My call on Carp wasn't simple numbers. It was the order ... (in baseball order matters).
After a decade chasing "upside" quick-twitchers down the rabbit hole, I was thrilled with the Carp throw-in because Carp did NOT hit great his first 400 ABs in AA, but he did in his next 500. You don't go from pedestrian (.720) to All-Star (.870) in those kind of samples unless you fixed "something".
IIRC, I pegged his upside as Abreu without speed. After losing the weight, he's stolen 6 of 8 bases in his 57 AAA games this year. Not Abreu ... but here's a guy who is not SATISFIED with putting up a thousand OPS. He starts swiping 15 bases a year, too?!?
To borrow a phrase ... I luv eeeeeeeet!
Of course, like all specs, he could fail. But, his previous performance in the majors certainly didn't indicate that the talent level was beyond his ken.
I will only add that I *like* the patience the club is showing with its prospects. The seemingly chaotic choices (Pineda immediately ... Peguero before Carp and Ackley. Halman out of the blue. This actually gives me a LOT more faith that the previous paradigm of "promote-until-failure" is kaput. I see the chaos as comforting, because the decisions do not seem to be knee jerk, nor overly influenced by promoting-the-hype.
I may loathe Peguero's 8:1 K/BB ratio ... but I certainly cannot complain about what he's managed to do while running that rate. And if he can lower that to a more realistic 4:1 ... wow ... imagining a Carp, Halman, Peguero OF ... (sigh)
Mike Curto wrote the following "...I was surprised the DH'd Carp and Peguero played left field - it seems to me the defense would be better if they flip-flopped."
Carp also commented to the media that he primarily played the outfield as he was coming up thru the Mets' minor league system. So this is not Carp's first rodeo when it comes to playing the outfield and Curto sees a noticeable difference in ability between the two - any reasonable person should not have any worries if Carp is placed in the outfield, as long we are not using Gutierrez as the bar we judge our outfielders by.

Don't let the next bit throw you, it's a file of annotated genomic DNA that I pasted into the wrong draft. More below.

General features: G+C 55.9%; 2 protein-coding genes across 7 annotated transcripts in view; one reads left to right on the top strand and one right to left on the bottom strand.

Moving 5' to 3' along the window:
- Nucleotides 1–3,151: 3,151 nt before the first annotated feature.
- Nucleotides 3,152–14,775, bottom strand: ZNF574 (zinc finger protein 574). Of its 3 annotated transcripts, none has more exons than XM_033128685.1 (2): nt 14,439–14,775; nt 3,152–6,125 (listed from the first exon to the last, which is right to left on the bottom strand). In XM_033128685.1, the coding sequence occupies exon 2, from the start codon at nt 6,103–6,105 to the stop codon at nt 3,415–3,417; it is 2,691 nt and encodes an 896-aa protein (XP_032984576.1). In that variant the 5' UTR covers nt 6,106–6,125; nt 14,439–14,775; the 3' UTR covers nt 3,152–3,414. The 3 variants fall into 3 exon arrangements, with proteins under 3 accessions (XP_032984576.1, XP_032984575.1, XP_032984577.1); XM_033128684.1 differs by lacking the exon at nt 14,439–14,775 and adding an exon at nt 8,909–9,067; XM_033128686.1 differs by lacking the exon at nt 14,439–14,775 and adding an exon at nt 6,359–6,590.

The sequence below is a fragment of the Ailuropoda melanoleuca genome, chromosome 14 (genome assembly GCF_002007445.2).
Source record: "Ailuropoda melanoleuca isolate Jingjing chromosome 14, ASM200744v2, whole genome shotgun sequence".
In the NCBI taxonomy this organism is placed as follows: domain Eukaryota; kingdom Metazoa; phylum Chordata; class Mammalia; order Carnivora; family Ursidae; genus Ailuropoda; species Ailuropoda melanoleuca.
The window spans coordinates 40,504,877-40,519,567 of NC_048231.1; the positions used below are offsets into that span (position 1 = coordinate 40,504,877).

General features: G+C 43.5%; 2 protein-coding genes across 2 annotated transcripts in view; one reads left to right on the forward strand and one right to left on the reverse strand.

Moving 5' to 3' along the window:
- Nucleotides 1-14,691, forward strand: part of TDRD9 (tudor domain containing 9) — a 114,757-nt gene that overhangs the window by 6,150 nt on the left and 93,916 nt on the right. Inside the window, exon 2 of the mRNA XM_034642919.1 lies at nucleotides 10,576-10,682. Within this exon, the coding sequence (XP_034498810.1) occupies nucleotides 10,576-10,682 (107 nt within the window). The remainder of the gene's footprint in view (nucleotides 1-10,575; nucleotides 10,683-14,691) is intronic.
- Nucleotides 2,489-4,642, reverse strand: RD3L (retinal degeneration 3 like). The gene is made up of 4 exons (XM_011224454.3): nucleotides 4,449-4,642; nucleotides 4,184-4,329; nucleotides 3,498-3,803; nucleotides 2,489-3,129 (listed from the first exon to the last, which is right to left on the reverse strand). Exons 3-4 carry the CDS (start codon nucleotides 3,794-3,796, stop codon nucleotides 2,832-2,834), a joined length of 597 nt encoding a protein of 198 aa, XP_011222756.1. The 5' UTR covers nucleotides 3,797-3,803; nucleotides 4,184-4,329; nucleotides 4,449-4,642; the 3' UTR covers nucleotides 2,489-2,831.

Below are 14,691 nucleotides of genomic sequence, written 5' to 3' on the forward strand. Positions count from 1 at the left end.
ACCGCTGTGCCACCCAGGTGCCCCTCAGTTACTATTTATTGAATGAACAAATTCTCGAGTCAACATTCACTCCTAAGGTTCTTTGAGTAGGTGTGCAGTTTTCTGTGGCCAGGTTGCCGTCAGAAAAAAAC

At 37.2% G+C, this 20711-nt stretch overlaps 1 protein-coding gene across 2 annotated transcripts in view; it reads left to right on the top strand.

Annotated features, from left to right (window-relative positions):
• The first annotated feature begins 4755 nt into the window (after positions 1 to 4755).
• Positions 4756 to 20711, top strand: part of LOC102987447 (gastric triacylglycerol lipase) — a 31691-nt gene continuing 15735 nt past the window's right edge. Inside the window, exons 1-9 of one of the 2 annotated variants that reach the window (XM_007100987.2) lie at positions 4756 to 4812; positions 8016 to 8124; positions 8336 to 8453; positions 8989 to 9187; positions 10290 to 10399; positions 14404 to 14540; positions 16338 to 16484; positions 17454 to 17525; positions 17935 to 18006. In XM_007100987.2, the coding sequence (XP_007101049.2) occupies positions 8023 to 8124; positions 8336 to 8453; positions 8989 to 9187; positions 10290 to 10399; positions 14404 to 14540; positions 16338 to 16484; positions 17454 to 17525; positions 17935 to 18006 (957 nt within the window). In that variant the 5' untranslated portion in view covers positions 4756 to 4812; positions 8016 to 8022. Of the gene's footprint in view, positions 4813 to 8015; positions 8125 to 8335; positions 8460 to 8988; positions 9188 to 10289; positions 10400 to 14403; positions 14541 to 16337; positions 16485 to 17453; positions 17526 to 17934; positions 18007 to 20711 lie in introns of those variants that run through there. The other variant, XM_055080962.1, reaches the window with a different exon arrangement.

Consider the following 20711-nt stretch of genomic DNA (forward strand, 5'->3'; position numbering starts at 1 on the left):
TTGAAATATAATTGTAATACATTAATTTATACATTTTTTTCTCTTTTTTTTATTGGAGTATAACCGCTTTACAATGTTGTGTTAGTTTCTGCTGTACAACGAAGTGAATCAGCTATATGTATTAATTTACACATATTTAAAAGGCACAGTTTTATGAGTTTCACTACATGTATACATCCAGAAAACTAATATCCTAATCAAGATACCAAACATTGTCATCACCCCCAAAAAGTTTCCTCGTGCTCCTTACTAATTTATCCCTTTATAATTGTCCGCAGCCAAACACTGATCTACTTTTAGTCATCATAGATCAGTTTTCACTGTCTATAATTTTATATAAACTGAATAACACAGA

All in one post:
Defends Wedge from the cyber-secondguessers
Ups the ante on Ichiro
Takes on the "nice, friendly, little no-pressure baseball" mindset.
I have no knowledge on swing mechanics, but my goodness Carp's swing impresses visually. It seems to be sharp and level through the zone and his head is quite still. He hasn't made contact on one of his power swings yet but I can definitely see the ball going a long way as soon as he does.
Yesterday he was the only Mariner to draw a walk against Verlander, and he even threw one in against Valverde after getting behind 0-2. What percentage of big leaguers are even capable of that? 50%? 40%?
Through two games he has a .777 OPS against 3 pitchers whose combined ERA's would be in the low 3's. I think he'll be alright.
But how is that different from any lineup that Mariners have run out the past two seasons? It's not like Wedge is being given anything to work with.
Jeff, interesting that the bigger trend intersects here in mentioning Carp. But Carp is also bigger by smaller. I adhere to the growing trend among many to get away from developing the big muscles to the cat-like muscles with a strong core. The P90X generation has a lot for kids coming up serious about baseball. You don't need to move a 300 lb lineman but just hit the 5 ounce moving target. I find Carp's comments very interesting in a day where so many weight coaches want big muscles. I have greater fear of the mountain lion over the rhino.